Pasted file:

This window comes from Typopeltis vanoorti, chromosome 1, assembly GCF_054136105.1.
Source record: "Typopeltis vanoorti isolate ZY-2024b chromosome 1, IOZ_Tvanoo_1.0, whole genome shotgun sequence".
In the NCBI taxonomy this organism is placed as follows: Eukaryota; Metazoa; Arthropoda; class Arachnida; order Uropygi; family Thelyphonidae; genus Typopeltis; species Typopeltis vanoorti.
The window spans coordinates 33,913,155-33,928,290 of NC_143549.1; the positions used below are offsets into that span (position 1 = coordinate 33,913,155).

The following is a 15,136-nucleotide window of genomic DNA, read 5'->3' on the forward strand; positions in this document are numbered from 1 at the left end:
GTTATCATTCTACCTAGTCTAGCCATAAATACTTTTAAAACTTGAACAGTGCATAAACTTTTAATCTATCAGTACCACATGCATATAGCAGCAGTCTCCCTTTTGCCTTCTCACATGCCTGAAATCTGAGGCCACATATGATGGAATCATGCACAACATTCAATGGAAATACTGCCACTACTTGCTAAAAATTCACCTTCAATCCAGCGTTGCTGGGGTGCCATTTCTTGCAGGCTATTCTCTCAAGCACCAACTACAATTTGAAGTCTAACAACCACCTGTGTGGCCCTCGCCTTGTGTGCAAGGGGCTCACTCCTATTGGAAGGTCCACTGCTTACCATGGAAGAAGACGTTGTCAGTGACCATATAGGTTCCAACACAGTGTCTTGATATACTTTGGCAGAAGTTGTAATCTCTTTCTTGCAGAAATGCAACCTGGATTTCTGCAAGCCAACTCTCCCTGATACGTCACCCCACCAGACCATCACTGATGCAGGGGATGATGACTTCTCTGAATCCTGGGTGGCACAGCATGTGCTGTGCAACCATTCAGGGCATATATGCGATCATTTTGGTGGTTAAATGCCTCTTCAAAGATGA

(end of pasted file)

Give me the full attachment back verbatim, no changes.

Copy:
This window comes from Typopeltis vanoorti, chromosome 1, assembly GCF_054136105.1.
Source record: "Typopeltis vanoorti isolate ZY-2024b chromosome 1, IOZ_Tvanoo_1.0, whole genome shotgun sequence".
In the NCBI taxonomy this organism is placed as follows: Eukaryota; Metazoa; Arthropoda; class Arachnida; order Uropygi; family Thelyphonidae; genus Typopeltis; species Typopeltis vanoorti.
The window spans coordinates 33,913,155-33,928,290 of NC_143549.1; the positions used below are offsets into that span (position 1 = coordinate 33,913,155).

The following is a 15,136-nucleotide window of genomic DNA, read 5'->3' on the forward strand; positions in this document are numbered from 1 at the left end:
GTTATCATTCTACCTAGTCTAGCCATAAATACTTTTAAAACTTGAACAGTGCATAAACTTTTAATCTATCAGTACCACATGCATATAGCAGCAGTCTCCCTTTTGCCTTCTCACATGCCTGAAATCTGAGGCCACATATGATGGAATCATGCACAACATTCAATGGAAATACTGCCACTACTTGCTAAAAATTCACCTTCAATCCAGCGTTGCTGGGGTGCCATTTCTTGCAGGCTATTCTCTCAAGCACCAACTACAATTTGAAGTCTAACAACCACCTGTGTGGCCCTCGCCTTGTGTGCAAGGGGCTCACTCCTATTGGAAGGTCCACTGCTTACCATGGAAGAAGACGTTGTCAGTGACCATATAGGTTCCAACACAGTGTCTTGATATACTTTGGCAGAAGTTGTAATCTCTTTCTTGCAGAAATGCAACCTGGATTTCTGCAAGCCAACTCTCCCTGATACGTCACCCCACCAGACCATCACTGATGCAGGGGATGATGACTTCTCTGAATCCTGGGTGGCACAGCATGTGCTGTGCAACCATTCAGGGCATATATGCGATCATTTTGGTGGTTAAATGCCTCTTCAAAGATGA